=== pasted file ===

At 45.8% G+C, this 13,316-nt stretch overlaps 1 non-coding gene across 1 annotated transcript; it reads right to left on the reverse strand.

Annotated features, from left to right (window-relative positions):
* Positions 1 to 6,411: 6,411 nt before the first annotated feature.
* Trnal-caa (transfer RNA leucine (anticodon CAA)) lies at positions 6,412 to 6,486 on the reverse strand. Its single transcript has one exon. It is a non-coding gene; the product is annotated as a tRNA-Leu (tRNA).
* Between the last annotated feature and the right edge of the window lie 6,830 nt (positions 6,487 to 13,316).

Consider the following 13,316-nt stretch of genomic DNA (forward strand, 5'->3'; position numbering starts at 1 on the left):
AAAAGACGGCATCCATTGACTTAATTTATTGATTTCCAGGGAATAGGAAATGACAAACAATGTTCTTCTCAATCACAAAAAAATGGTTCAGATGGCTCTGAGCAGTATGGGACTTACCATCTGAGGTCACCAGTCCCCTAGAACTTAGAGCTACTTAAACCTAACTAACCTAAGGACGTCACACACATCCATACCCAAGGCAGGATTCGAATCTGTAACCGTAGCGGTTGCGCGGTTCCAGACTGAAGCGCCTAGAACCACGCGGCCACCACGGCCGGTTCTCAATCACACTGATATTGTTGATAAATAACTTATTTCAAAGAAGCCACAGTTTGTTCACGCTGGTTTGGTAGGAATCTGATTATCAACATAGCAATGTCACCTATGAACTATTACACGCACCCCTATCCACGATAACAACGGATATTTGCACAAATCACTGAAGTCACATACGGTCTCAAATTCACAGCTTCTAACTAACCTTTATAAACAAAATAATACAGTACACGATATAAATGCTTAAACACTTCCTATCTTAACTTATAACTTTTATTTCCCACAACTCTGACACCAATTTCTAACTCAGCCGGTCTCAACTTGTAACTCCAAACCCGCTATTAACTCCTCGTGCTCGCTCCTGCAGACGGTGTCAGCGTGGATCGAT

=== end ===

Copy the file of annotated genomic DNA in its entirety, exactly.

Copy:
At 45.8% G+C, this 13,316-nt stretch overlaps 1 non-coding gene across 1 annotated transcript; it reads right to left on the reverse strand.

Annotated features, from left to right (window-relative positions):
* Positions 1 to 6,411: 6,411 nt before the first annotated feature.
* Trnal-caa (transfer RNA leucine (anticodon CAA)) lies at positions 6,412 to 6,486 on the reverse strand. Its single transcript has one exon. It is a non-coding gene; the product is annotated as a tRNA-Leu (tRNA).
* Between the last annotated feature and the right edge of the window lie 6,830 nt (positions 6,487 to 13,316).

Consider the following 13,316-nt stretch of genomic DNA (forward strand, 5'->3'; position numbering starts at 1 on the left):
AAAAGACGGCATCCATTGACTTAATTTATTGATTTCCAGGGAATAGGAAATGACAAACAATGTTCTTCTCAATCACAAAAAAATGGTTCAGATGGCTCTGAGCAGTATGGGACTTACCATCTGAGGTCACCAGTCCCCTAGAACTTAGAGCTACTTAAACCTAACTAACCTAAGGACGTCACACACATCCATACCCAAGGCAGGATTCGAATCTGTAACCGTAGCGGTTGCGCGGTTCCAGACTGAAGCGCCTAGAACCACGCGGCCACCACGGCCGGTTCTCAATCACACTGATATTGTTGATAAATAACTTATTTCAAAGAAGCCACAGTTTGTTCACGCTGGTTTGGTAGGAATCTGATTATCAACATAGCAATGTCACCTATGAACTATTACACGCACCCCTATCCACGATAACAACGGATATTTGCACAAATCACTGAAGTCACATACGGTCTCAAATTCACAGCTTCTAACTAACCTTTATAAACAAAATAATACAGTACACGATATAAATGCTTAAACACTTCCTATCTTAACTTATAACTTTTATTTCCCACAACTCTGACACCAATTTCTAACTCAGCCGGTCTCAACTTGTAACTCCAAACCCGCTATTAACTCCTCGTGCTCGCTCCTGCAGACGGTGTCAGCGTGGATCGAT